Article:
ISLAMABAD, June 25: Talks with the International Monetary Fund on a new loan programme have not been as reassuring as the new economic team had expected and calculated.
The visiting IMF mission, headed by Jaffrey Franks, has raised questions over the government’s tax collection target, a loosening monetary policy of the State Bank, projections for foreign inflows in the budget and the steps to achieve macroeconomic targets in the medium-term.
The government, particularly Finance Minister Ishaq Dar, has been claiming that fiscal and economic policy measures announced in the budget for 2013-14 are sufficient to secure a fresh extended fund facility (EFF) on Pakistan’s terms to repay the IMF’s outstanding loan.
A senior official privy to the talks told Dawn on Tuesday that an ease in the monetary policy through a reduction in the policy discount rate announced by the central bank had not gone down well with the IMF mission. The IMF had desired tightening of the monetary policy to control fiscal deficit, inflation and exchange rate stability, but the government side believed that the private sector required a policy support to ensure economic growth and to put a check on the country’s debt levels.
The IMF mission also raised objections to the government’s projected revenue collection at Rs2,007 billion by the Federal Bureau of Revenue against the budgetary target of Rs2,381bn for the current fiscal year.
According to IMF’s baseline assessment, the current year’s tax collection could touch Rs1,980bn at best. It expressed doubt about the FBR’s ability to achieve the next year’s target of Rs2,475bn, the sources said.
The IMF also had doubts about some of the foreign inflows envisaged in the budget and asked how the government could expect over $2bn inflows from the IMF and other multilaterals before reaching an agreement on a new package. The sources said that unlike the government’s estimate for increasing the tax-to-GDP ratio to over 10.1 per cent next year from the current 8.2pc, the IMF believed that the tax measures announced in the budget could hardly achieve a growth of 0.7pc to reach a tax-to-GDP ratio of no more than 9pc.
The sources said the IMF mission was also not satisfied with economic policy measures to achieve major macroeconomic targets over the next three years. It asked the government side to give a detailed presentation explaining how its policy direction could achieve these targets.
The sources said it was against this background that the IMF mission had extended its stay till July 4 because it felt that the mission’s visit had been scheduled prematurely without internal preparations.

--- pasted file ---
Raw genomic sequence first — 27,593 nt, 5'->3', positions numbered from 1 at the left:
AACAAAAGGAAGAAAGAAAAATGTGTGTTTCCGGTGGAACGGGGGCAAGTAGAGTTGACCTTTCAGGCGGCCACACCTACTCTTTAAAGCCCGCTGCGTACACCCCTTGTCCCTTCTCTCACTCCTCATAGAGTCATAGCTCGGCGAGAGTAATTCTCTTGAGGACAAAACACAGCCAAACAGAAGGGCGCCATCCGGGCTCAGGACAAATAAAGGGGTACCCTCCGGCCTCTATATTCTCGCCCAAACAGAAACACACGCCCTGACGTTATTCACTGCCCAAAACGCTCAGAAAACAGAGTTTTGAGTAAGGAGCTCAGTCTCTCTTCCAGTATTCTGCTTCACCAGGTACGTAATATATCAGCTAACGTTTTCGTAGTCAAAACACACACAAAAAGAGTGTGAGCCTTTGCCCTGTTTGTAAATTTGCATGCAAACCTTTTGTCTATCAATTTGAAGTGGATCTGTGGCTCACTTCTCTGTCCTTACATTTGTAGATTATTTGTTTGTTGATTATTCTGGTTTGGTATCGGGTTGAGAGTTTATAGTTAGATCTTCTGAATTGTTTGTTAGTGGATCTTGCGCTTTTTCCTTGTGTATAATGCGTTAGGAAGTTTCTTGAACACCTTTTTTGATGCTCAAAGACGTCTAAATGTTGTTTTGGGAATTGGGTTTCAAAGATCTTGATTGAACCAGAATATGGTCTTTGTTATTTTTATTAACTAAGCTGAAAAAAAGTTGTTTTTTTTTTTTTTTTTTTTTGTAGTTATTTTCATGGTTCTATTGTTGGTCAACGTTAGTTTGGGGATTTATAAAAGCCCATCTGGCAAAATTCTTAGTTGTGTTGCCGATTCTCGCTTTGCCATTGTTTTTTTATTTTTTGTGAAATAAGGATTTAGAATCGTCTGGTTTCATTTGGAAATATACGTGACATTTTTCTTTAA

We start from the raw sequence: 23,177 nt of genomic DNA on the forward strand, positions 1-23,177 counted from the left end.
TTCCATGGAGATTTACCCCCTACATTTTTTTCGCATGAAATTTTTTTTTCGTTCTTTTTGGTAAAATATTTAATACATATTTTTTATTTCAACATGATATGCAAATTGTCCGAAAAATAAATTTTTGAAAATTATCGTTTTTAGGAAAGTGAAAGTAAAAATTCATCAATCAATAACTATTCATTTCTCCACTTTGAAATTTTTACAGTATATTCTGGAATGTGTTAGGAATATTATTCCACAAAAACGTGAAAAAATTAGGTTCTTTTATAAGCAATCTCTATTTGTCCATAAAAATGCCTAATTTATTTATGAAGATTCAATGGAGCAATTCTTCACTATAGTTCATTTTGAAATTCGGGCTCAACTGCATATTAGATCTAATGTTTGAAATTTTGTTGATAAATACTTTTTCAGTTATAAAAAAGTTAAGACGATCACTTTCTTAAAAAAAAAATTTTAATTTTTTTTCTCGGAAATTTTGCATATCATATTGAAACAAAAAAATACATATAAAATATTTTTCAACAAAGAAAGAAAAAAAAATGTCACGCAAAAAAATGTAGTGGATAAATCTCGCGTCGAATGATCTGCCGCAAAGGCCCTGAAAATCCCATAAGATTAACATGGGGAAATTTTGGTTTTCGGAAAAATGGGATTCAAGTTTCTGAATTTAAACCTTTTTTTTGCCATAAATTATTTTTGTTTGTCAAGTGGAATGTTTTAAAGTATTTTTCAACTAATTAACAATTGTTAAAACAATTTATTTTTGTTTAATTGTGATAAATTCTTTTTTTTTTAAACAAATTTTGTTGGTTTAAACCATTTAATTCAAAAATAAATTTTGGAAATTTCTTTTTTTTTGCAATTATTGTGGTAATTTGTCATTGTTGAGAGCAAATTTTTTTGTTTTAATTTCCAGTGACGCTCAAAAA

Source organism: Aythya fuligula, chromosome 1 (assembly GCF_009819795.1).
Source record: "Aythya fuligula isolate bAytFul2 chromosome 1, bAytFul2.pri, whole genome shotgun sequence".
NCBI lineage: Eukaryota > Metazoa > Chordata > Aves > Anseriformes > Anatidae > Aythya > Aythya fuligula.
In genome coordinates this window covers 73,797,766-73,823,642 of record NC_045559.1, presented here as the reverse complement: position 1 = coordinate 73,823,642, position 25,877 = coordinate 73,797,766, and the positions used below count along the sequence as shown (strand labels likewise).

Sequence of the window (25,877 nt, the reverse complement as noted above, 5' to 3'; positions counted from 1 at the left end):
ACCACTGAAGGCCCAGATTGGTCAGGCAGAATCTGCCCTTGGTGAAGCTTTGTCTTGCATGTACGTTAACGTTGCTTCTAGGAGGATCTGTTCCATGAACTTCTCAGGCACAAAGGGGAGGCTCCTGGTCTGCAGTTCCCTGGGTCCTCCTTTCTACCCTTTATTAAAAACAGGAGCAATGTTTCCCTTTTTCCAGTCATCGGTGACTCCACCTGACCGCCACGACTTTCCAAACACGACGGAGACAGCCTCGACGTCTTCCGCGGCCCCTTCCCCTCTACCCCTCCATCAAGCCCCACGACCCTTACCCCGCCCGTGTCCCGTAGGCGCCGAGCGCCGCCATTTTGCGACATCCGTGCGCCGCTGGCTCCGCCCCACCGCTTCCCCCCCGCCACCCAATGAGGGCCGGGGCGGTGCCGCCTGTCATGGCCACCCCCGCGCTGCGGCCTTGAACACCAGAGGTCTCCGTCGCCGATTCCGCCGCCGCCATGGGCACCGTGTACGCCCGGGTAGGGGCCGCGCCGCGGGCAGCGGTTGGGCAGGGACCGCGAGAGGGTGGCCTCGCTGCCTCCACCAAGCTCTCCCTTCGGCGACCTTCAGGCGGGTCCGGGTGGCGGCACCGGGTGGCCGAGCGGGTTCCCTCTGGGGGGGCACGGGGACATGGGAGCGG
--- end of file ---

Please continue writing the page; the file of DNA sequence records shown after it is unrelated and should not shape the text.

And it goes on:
Attempts to reach Finance Secretary Dr Waqar Masood Khan and Adviser on Finance and spokesman Rana Assad Amin could not materialise as a senior official said the finance minister had barred them from speaking to the media.
The government had been claiming that its fiscal framework would scale down the budget deficit from 8.8pc of GDP to 6.3pc next year, followed by a further 1.3pc reduction in 2014-15 and another one per cent in 2015-16. These would be enough to avoid tough IMF conditions.
The sources said the IMF mission during its extended stay would be able to witness approval of the budget by parliament and the announcement of the government’s energy policy to reduce power subsidies, improve energy mix, reduce line losses and strengthen the National Electric Power Regulatory Authority and the National Transmission and Dispatch Company and road map for tariff rationalisation. Official sources, however, claimed that the finance ministry and the State Bank were in the process of finalising a memorandum on fiscal and macroeconomic framework that would be shared with the IMF. It would be taken to the IMF board soon after the return of its mission so that fresh disbursements under the EFF could start flowing in the second quarter of the next fiscal year.
A road map for solving the energy sector’s circular debt problem and targeting subsidies to the poor and increasing social safety net through the Benazir Income Support Programme has been finalised and will be implemented later this month.
“We have put in place an agenda beyond the requirement of the IMF programme and hence we expect a flexible bailout package,” an official said.
If agreed, the extended fund facility will involve an effective interest rate of about 9pc and a repayment period of up to 10 years. Pakistan’s quota with the IMF currently stands at about 1.1 billion SDRs and since it will be availing an amount four times its quota, the total size of the programme works out at 3.5bn SDRs or $5.25 billion (1SDR=$1.5). In net present value terms, the EFF becomes comparatively cheaper given its longer repayment schedule.